• from 0 - 30°: completely/sufficiently wetted
  • from 30 -90°: partly wetted
  • at approximately 180°: not wetted

Solder wetting

Figure 4. Solder wetting and wetting angle

Reflow Soldering

In the reflow soldering process, soldering material is either in the form of a preform or as solder paste. The solder paste is a suspension of soldering powder in a given liquid. This liquid material can either be water soluble or soluble in another solvent. No-clean pastes contain very little fluid and do not have to be cleaned off after the soldering process. No-clean pastes present a compromise between good fluxing properties (wetting) and easy processing. The application of the soldering paste can be done through dispensing or by sieve or screen printing. A solder mask is applied on the base material before the soldering paste is applied in order to prevent the molten solder from overflowing.

Solder mask on a DCB chip

Figure 5. Solder mask on a DCB Mask

Figure 5 above shows a DCB (Direct Copper Bonding) substrate containing 20 individual substrates. The green field and stripes are made of solder mask which is applied in the very first step of the process. This prevents the surface from wetting during the process, ensuring that the chip remains in place throughout the process. This also prevents the solder from being to thin on one chip and overflowing onto the neighbouring chips which would result in too thick of a solder layer on the neighbouring chips.

DCB Card before the soldering process

Figure 6. DCB Card before the soldering process

Figure 6 shows a DCB card after the application of the solder by screen printing and the assembling of the chip. A given amount of time must not be surpassed between the assembling of the chip and the soldering process, since the fluid composition required might change due to evaporation. Vapor from the surrounding air can also get into the soldering paste which can result in an explosion like vaporisation rendering the entire card unusable.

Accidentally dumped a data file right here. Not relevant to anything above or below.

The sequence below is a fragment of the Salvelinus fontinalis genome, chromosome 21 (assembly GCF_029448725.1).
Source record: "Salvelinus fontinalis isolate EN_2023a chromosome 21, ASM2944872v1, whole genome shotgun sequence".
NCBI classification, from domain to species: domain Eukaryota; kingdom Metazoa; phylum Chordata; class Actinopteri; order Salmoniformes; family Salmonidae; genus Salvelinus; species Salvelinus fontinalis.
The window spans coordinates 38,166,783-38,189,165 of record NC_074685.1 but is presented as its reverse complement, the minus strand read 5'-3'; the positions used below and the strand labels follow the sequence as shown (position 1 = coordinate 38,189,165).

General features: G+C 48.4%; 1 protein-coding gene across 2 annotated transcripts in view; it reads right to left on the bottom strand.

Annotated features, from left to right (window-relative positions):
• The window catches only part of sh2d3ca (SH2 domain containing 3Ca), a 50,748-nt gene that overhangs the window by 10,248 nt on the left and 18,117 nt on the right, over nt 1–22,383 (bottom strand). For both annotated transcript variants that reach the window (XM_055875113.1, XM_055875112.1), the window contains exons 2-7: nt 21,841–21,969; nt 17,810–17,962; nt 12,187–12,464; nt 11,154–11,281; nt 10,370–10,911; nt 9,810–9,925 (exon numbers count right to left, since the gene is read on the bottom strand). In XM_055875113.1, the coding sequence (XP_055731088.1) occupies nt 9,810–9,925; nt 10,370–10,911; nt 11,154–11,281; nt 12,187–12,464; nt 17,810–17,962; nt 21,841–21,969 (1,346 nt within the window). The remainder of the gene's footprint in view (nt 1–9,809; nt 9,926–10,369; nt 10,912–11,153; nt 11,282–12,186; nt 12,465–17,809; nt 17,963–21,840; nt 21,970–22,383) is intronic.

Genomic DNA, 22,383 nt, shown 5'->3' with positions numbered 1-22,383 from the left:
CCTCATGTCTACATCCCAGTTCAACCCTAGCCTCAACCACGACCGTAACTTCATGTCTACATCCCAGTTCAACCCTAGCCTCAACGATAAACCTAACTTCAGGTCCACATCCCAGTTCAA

DCB Card after the soldering process

Figure 7. DCB Card after the soldering process

Figure 7 shows a DCB after the soldering process. The chips in their correct positions and the solder deposit is molten. Since there is left over soldering paste on the surface, a thorough clean up is required. Aftter the aluminum wire bonding process, the DCB is separated into individual substrates, often by use of lasers. The individual substrates that have defects are marked with a black dot. This damage occurs during the DCB process. These substrates can not be assembled and have to be destroyed.

The heat used in soldering can be derived by several methods including use of air circulation ovens, condensation soldering, hot plate soldering, resistance soldering, infra red radiation, and induction soldering.

Bimetal Effect

Large area solder connections between materials with very different thermal expansion coefficients can pose complications.

Bimetal effect

Figure 8. Bimetal Effect

The bimetal effect causes bending and, under thermal cycling, solder fatigue which will ultimately result in solder failure. For this reason, it is not possible to solder large area ceramic parts onto copper base plates.

 

For more information, please read:

Printed Circuit Boards (PCBs)

Wire Bonding Technology

Discrete Power Electronics Components

Connection Systems - Connectors and Terminals